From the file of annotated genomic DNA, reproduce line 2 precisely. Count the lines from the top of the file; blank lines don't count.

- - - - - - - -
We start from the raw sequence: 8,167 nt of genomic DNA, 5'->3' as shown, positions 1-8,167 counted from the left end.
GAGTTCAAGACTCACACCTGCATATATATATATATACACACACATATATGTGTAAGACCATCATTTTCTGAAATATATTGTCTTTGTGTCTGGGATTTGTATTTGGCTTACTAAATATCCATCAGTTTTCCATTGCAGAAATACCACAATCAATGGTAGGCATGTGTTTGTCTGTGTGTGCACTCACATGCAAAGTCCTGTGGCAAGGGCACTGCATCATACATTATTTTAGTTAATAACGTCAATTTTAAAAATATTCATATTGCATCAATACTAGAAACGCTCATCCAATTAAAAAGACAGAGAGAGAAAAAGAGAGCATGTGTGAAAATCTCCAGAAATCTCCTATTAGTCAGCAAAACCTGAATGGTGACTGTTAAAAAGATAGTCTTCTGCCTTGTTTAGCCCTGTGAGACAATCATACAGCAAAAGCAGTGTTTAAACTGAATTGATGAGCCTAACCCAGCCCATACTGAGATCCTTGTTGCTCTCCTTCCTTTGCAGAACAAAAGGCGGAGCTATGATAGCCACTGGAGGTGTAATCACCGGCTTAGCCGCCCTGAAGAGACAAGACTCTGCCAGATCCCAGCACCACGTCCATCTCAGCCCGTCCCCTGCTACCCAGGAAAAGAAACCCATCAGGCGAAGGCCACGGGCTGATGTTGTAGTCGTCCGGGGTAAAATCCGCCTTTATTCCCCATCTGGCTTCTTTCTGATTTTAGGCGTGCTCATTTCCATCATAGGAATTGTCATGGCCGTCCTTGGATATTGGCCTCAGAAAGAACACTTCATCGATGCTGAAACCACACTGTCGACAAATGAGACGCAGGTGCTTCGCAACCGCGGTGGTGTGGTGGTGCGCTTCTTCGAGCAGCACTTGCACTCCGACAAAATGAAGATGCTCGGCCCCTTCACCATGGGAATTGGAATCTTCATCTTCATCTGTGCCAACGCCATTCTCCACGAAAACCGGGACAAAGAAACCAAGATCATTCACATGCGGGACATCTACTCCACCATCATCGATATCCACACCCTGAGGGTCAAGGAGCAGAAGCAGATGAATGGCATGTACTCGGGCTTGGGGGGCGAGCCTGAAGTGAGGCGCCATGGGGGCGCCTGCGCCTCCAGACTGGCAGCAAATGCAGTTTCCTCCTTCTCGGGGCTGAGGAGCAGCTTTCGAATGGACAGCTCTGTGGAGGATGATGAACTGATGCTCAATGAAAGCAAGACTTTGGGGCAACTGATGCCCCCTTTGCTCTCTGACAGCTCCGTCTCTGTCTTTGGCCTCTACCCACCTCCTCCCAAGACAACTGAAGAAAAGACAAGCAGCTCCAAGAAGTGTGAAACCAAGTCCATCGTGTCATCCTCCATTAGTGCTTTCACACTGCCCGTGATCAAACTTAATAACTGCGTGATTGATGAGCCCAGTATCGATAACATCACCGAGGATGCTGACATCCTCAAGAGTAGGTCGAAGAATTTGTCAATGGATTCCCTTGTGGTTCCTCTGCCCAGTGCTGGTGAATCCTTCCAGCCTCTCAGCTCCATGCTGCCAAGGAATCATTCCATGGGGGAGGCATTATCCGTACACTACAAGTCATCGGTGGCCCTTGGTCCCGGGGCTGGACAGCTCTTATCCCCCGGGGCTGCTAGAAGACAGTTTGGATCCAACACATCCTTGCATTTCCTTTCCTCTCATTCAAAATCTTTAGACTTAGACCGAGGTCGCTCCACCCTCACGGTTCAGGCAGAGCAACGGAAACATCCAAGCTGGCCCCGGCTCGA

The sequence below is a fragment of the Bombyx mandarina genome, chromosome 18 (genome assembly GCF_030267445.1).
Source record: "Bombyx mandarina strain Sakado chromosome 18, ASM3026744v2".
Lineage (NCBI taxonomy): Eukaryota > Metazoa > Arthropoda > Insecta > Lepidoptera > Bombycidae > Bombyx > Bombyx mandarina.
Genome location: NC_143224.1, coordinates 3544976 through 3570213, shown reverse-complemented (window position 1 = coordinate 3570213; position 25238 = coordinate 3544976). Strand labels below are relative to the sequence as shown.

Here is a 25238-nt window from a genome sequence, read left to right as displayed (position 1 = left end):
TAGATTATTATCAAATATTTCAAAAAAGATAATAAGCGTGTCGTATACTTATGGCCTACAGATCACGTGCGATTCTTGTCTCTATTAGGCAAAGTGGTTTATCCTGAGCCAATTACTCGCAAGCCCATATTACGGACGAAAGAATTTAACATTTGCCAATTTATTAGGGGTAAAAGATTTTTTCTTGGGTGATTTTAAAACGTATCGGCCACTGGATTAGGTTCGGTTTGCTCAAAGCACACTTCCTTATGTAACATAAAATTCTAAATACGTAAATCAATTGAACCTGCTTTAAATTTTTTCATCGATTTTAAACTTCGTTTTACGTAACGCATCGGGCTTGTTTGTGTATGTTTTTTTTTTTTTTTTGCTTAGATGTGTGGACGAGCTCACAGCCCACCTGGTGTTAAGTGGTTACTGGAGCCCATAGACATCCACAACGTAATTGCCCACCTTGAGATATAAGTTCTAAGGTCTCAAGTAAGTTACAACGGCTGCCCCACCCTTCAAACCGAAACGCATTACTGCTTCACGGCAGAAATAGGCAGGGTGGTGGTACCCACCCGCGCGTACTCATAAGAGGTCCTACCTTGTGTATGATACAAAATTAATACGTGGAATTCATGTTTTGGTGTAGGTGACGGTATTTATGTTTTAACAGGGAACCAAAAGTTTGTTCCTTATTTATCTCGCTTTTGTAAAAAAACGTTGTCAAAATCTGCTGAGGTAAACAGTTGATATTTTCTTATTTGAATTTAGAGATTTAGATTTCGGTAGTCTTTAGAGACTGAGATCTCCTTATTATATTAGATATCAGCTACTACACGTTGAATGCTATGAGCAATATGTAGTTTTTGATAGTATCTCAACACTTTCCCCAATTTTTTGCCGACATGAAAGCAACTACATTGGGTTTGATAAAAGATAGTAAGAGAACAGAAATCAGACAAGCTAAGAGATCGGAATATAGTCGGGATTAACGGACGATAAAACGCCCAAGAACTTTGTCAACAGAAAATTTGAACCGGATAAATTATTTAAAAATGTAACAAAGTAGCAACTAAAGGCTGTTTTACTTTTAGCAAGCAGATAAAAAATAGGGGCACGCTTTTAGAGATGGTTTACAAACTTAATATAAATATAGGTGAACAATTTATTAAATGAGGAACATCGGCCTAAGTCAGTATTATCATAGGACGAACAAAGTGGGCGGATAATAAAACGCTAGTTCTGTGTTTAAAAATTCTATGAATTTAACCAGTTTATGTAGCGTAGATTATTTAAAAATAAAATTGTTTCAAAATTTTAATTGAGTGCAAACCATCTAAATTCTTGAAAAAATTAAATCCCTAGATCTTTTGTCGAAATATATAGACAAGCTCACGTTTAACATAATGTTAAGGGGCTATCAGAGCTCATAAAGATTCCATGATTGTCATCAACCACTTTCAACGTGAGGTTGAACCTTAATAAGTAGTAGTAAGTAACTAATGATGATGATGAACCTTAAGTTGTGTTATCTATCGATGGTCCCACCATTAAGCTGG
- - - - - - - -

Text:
GAGTTCAAGACTCACACCTGCATATATATATATATACACACACATATATGTGTAAGACCATCATTTTCTGAAATATATTGTCTTTGTGTCTGGGATTTGTATTTGGCTTACTAAATATCCATCAGTTTTCCATTGCAGAAATACCACAATCAATGGTAGGCATGTGTTTGTCTGTGTGTGCACTCACATGCAAAGTCCTGTGGCAAGGGCACTGCATCATACATTATTTTAGTTAATAACGTCAATTTTAAAAATATTCATATTGCATCAATACTAGAAACGCTCATCCAATTAAAAAGACAGAGAGAGAAAAAGAGAGCATGTGTGAAAATCTCCAGAAATCTCCTATTAGTCAGCAAAACCTGAATGGTGACTGTTAAAAAGATAGTCTTCTGCCTTGTTTAGCCCTGTGAGACAATCATACAGCAAAAGCAGTGTTTAAACTGAATTGATGAGCCTAACCCAGCCCATACTGAGATCCTTGTTGCTCTCCTTCCTTTGCAGAACAAAAGGCGGAGCTATGATAGCCACTGGAGGTGTAATCACCGGCTTAGCCGCCCTGAAGAGACAAGACTCTGCCAGATCCCAGCACCACGTCCATCTCAGCCCGTCCCCTGCTACCCAGGAAAAGAAACCCATCAGGCGAAGGCCACGGGCTGATGTTGTAGTCGTCCGGGGTAAAATCCGCCTTTATTCCCCATCTGGCTTCTTTCTGATTTTAGGCGTGCTCATTTCCATCATAGGAATTGTCATGGCCGTCCTTGGATATTGGCCTCAGAAAGAACACTTCATCGATGCTGAAACCACACTGTCGACAAATGAGACGCAGGTGCTTCGCAACCGCGGTGGTGTGGTGGTGCGCTTCTTCGAGCAGCACTTGCACTCCGACAAAATGAAGATGCTCGGCCCCTTCACCATGGGAATTGGAATCTTCATCTTCATCTGTGCCAACGCCATTCTCCACGAAAACCGGGACAAAGAAACCAAGATCATTCACATGCGGGACATCTACTCCACCATCATCGATATCCACACCCTGAGGGTCAAGGAGCAGAAGCAGATGAATGGCATGTACTCGGGCTTGGGGGGCGAGCCTGAAGTGAGGCGCCATGGGGGCGCCTGCGCCTCCAGACTGGCAGCAAATGCAGTTTCCTCCTTCTCGGGGCTGAGGAGCAGCTTTCGAATGGACAGCTCTGTGGAGGATGATGAACTGATGCTCAATGAAAGCAAGACTTTGGGGCAACTGATGCCCCCTTTGCTCTCTGACAGCTCCGTCTCTGTCTTTGGCCTCTACCCACCTCCTCCCAAGACAACTGAAGAAAAGACAAGCAGCTCCAAGAAGTGTGAAACCAAGTCCATCGTGTCATCCTCCATTAGTGCTTTCACACTGCCCGTGATCAAACTTAATAACTGCGTGATTGATGAGCCCAGTATCGATAACATCACCGAGGATGCTGACATCCTCAAGAGTAGGTCGAAGAATTTGTCAATGGATTCCCTTGTGGTTCCTCTGCCCAGTGCTGGTGAATCCTTCCAGCCTCTCAGCTCCATGCTGCCAAGGAATCATTCCATGGGGGAGGCATTATCCGTACACTACAAGTCATCGGTGGCCCTTGGTCCCGGGGCTGGACAGCTCTTATCCCCCGGGGCTGCTAGAAGACAGTTTGGATCCAACACATCCTTGCATTTCCTTTCCTCTCATTCAAAATCTTTAGACTTAGACCGAGGTCGCTCCACCCTCACGGTTCAGGCAGAGCAACGGAAACATCCAAGCTGGCCCCGGCTCGA